Adobe, using machine learning to easily spot edited images

Professionals all over the world are becoming more worried about the new AI tools that are making it a lot more easier to edit images and videos. Some of these tools happen to be developed by Adobe, still Adobe seems to be experimenting on a research about how machine learning could be used to identify edited pictures.

This the company demonstrated at the CVPR computer vision conference and showing the way machines could mechanically do digital forensics in much less time than is done by humans.

A spokesperson of the company stated that this venture was an “early-stage research project,” but the company intends that in the future it would be able to play a role in “developing technology that helps monitor and verify authenticity of digital media.”

The new research paper reveals how machine learning can be used to identify three major forms of image manipulation one of which is splicing – two parts of varying images combined, another, cloning – copying and pasting of objects within an image, and finally removal – an overall editing of an image.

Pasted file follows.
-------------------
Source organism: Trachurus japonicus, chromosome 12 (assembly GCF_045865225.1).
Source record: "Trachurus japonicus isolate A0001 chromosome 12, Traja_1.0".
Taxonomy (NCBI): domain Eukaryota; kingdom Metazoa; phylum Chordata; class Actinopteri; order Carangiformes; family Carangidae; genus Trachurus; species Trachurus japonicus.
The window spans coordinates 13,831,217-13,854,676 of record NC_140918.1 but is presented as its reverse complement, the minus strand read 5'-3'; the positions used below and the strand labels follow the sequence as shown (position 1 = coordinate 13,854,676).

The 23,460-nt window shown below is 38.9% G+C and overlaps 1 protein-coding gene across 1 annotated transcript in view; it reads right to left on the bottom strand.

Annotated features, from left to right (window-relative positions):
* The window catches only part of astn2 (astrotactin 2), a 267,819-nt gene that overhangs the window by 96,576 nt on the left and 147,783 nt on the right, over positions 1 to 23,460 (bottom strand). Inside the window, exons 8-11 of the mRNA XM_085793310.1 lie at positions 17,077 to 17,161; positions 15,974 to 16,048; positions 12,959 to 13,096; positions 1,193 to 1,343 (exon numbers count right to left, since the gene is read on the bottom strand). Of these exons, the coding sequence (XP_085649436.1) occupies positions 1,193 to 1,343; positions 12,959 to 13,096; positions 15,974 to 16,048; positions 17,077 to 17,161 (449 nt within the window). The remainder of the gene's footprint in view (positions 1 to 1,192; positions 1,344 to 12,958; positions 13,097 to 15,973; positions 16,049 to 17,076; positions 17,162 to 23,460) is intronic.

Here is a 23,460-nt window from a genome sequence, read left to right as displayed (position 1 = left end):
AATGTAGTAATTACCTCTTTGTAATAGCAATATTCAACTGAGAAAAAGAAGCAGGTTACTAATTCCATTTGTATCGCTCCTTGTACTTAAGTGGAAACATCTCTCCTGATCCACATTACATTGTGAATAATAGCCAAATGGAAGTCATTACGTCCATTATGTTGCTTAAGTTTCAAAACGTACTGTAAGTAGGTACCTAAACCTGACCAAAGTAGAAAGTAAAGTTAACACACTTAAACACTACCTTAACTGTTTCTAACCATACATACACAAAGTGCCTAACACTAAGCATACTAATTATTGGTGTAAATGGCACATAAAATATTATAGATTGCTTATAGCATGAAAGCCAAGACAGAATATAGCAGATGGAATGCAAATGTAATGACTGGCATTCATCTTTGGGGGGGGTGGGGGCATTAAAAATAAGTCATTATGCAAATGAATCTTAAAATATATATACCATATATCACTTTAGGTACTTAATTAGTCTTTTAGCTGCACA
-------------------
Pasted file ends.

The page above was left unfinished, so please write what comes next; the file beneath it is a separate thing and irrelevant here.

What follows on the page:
To identify an edited image, professionals in digital forensics normally search for anything that may give away the fact that an image is edited in the hidden layers of the image. When an image is edited, a digital artifact is left behind, say inconsistencies in the random variations in the colour and brightness produced by image sensors also called image noise.

In a comment, digital forensics specialist, Hany Farid stated that, “The benefit of these new ML approaches is that they hold the potential to discover artifacts that are not obvious and not previously known. The drawback of these approaches is that they are only as good as the training data fed into the networks, and are, for now at least, less likely to learn higher-level artifacts like inconsistencies in the geometry of shadows and reflections.”

Setting aside the stipulations, it is kind of interesting to see that research is being conducted to aid in the spotting of digital fakes. With the way the world is going, there is need for a tool such as this to enable one differentiate between real and fake.

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